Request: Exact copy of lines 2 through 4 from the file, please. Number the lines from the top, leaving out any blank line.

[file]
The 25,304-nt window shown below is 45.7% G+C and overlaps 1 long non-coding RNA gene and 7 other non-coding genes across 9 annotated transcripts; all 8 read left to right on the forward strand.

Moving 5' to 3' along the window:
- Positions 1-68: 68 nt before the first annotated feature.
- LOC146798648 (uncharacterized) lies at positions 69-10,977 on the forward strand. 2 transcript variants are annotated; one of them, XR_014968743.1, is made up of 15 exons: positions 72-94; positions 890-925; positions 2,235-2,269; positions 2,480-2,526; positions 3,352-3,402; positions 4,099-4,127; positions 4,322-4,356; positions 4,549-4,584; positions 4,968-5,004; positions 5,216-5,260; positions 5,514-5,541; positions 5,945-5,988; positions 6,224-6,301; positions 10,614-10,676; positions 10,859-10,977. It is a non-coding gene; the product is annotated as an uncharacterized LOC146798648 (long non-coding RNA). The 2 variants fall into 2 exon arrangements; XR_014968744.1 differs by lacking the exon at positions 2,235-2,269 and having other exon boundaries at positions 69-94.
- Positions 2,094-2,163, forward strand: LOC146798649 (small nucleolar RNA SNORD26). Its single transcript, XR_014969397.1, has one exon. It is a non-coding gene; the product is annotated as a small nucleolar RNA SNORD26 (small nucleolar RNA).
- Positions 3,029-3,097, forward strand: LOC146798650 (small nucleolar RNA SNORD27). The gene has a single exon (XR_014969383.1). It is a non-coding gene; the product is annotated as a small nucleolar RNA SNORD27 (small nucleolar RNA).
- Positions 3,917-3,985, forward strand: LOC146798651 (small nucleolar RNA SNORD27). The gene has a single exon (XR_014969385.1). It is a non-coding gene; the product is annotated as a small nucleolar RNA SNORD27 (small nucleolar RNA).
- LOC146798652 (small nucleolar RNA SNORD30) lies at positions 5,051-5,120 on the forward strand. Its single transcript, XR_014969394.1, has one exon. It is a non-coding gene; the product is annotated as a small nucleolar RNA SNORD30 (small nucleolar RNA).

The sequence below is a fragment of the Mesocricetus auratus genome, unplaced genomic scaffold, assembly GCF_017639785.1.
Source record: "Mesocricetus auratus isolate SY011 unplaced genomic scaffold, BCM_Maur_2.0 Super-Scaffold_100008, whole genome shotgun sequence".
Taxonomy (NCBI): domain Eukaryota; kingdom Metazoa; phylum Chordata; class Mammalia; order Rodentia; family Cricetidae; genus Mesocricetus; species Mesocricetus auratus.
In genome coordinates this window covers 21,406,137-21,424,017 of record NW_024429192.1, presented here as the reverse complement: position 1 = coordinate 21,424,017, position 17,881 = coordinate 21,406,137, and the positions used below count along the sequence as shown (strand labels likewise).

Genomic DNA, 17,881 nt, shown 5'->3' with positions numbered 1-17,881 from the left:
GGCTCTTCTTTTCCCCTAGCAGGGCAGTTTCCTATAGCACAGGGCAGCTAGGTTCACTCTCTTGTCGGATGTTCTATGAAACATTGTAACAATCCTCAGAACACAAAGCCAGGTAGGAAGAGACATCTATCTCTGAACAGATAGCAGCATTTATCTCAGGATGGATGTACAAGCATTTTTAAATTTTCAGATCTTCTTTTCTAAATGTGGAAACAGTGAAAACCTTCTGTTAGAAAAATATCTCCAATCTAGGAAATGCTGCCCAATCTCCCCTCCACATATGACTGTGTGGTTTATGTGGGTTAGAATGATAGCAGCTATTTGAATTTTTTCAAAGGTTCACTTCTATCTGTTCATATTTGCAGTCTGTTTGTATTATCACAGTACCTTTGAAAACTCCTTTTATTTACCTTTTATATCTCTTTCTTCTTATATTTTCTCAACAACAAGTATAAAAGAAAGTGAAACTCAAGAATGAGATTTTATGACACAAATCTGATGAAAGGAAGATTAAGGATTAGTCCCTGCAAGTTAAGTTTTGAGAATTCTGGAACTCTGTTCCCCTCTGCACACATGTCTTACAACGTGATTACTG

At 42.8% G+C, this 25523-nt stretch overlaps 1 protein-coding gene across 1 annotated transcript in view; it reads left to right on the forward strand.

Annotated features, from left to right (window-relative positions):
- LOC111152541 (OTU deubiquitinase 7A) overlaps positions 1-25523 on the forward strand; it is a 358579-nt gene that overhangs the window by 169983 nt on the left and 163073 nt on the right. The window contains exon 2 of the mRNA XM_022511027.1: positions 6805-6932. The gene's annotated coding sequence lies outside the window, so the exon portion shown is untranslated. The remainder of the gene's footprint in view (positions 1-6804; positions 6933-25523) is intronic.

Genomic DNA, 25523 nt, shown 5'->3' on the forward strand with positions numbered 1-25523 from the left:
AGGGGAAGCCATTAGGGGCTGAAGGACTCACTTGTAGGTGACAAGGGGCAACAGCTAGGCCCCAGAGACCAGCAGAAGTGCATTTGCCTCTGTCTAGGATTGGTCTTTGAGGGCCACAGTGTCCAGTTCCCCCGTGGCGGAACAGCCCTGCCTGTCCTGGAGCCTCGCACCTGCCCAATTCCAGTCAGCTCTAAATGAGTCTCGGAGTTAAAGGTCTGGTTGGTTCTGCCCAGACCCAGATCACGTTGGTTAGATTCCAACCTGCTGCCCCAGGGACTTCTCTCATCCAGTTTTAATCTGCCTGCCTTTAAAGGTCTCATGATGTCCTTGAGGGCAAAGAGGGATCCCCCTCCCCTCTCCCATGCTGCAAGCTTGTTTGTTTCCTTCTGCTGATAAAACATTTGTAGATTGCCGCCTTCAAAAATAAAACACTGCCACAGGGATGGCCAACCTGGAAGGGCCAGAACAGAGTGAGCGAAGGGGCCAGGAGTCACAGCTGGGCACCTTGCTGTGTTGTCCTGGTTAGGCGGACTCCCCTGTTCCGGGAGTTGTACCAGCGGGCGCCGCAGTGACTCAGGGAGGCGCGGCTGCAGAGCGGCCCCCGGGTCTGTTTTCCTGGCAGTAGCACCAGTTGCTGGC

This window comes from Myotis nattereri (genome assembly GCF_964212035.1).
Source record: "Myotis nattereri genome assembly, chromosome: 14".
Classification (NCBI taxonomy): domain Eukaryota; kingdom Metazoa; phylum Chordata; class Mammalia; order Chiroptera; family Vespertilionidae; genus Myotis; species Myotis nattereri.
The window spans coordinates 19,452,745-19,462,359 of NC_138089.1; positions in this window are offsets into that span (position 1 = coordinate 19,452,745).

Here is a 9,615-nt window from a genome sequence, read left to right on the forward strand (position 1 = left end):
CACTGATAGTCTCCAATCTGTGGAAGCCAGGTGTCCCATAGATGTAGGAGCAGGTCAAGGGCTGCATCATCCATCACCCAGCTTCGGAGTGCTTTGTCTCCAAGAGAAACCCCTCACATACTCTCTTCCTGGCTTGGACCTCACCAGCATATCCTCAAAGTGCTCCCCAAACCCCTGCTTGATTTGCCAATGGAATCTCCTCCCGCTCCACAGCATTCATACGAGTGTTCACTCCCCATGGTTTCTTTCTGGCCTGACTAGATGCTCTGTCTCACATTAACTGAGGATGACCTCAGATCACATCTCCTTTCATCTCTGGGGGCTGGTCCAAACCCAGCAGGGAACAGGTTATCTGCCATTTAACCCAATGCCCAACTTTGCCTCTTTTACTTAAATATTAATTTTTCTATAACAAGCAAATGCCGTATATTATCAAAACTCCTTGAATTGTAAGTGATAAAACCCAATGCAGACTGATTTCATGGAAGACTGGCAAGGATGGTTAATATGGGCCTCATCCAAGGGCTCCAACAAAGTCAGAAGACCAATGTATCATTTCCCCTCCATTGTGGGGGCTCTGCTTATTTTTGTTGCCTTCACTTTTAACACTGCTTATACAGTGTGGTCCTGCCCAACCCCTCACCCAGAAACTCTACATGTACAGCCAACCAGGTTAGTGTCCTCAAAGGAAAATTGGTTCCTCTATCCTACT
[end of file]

Moving 5' to 3' along the window:
- Positions 1-68: 68 nt before the first annotated feature.
- LOC146798648 (uncharacterized) lies at positions 69-10,977 on the forward strand. 2 transcript variants are annotated; one of them, XR_014968743.1, is made up of 15 exons: positions 72-94; positions 890-925; positions 2,235-2,269; positions 2,480-2,526; positions 3,352-3,402; positions 4,099-4,127; positions 4,322-4,356; positions 4,549-4,584; positions 4,968-5,004; positions 5,216-5,260; positions 5,514-5,541; positions 5,945-5,988; positions 6,224-6,301; positions 10,614-10,676; positions 10,859-10,977. It is a non-coding gene; the product is annotated as an uncharacterized LOC146798648 (long non-coding RNA). The 2 variants fall into 2 exon arrangements; XR_014968744.1 differs by lacking the exon at positions 2,235-2,269 and having other exon boundaries at positions 69-94.